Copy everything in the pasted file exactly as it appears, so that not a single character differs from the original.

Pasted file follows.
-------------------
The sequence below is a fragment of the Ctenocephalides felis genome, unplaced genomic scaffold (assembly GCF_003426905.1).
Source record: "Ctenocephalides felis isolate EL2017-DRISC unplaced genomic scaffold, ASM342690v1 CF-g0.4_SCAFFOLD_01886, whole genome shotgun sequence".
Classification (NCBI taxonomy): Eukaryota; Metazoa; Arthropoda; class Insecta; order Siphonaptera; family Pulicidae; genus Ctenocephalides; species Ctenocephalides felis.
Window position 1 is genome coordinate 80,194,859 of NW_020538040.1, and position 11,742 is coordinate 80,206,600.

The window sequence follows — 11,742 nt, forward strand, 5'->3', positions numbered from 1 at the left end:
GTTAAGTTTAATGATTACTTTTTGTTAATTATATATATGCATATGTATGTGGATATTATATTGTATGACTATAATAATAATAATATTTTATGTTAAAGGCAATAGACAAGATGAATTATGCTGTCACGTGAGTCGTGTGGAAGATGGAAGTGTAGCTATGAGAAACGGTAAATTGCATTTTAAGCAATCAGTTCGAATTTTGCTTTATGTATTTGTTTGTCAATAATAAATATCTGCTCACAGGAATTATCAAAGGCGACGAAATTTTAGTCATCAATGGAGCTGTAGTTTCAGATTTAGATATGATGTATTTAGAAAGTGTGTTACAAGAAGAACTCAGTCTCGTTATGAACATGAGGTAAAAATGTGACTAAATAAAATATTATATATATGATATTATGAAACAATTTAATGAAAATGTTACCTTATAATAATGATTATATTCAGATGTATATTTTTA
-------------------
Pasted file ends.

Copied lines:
The sequence below is a fragment of the Ctenocephalides felis genome, unplaced genomic scaffold (assembly GCF_003426905.1).
Source record: "Ctenocephalides felis isolate EL2017-DRISC unplaced genomic scaffold, ASM342690v1 CF-g0.4_SCAFFOLD_01886, whole genome shotgun sequence".
Classification (NCBI taxonomy): Eukaryota; Metazoa; Arthropoda; class Insecta; order Siphonaptera; family Pulicidae; genus Ctenocephalides; species Ctenocephalides felis.
Window position 1 is genome coordinate 80,194,859 of NW_020538040.1, and position 11,742 is coordinate 80,206,600.

The window sequence follows — 11,742 nt, forward strand, 5'->3', positions numbered from 1 at the left end:
GTTAAGTTTAATGATTACTTTTTGTTAATTATATATATGCATATGTATGTGGATATTATATTGTATGACTATAATAATAATAATATTTTATGTTAAAGGCAATAGACAAGATGAATTATGCTGTCACGTGAGTCGTGTGGAAGATGGAAGTGTAGCTATGAGAAACGGTAAATTGCATTTTAAGCAATCAGTTCGAATTTTGCTTTATGTATTTGTTTGTCAATAATAAATATCTGCTCACAGGAATTATCAAAGGCGACGAAATTTTAGTCATCAATGGAGCTGTAGTTTCAGATTTAGATATGATGTATTTAGAAAGTGTGTTACAAGAAGAACTCAGTCTCGTTATGAACATGAGGTAAAAATGTGACTAAATAAAATATTATATATATGATATTATGAAACAATTTAATGAAAATGTTACCTTATAATAATGATTATATTCAGATGTATATTTTTA